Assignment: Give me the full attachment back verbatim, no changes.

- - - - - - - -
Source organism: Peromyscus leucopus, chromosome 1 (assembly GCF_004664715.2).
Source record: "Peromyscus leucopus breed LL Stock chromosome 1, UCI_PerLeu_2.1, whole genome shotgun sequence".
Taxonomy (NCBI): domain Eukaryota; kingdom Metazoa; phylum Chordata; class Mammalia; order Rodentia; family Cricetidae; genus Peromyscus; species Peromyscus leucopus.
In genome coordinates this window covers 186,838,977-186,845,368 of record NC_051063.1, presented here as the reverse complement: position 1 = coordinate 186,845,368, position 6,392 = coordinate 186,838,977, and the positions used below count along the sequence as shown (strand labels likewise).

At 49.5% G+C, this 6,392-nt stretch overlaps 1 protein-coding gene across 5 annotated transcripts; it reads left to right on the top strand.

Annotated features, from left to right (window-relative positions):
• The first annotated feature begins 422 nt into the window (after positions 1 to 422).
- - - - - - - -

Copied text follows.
Source organism: Peromyscus leucopus, chromosome 1 (assembly GCF_004664715.2).
Source record: "Peromyscus leucopus breed LL Stock chromosome 1, UCI_PerLeu_2.1, whole genome shotgun sequence".
Taxonomy (NCBI): domain Eukaryota; kingdom Metazoa; phylum Chordata; class Mammalia; order Rodentia; family Cricetidae; genus Peromyscus; species Peromyscus leucopus.
In genome coordinates this window covers 186,838,977-186,845,368 of record NC_051063.1, presented here as the reverse complement: position 1 = coordinate 186,845,368, position 6,392 = coordinate 186,838,977, and the positions used below count along the sequence as shown (strand labels likewise).

At 49.5% G+C, this 6,392-nt stretch overlaps 1 protein-coding gene across 5 annotated transcripts; it reads left to right on the top strand.

Annotated features, from left to right (window-relative positions):
• The first annotated feature begins 422 nt into the window (after positions 1 to 422).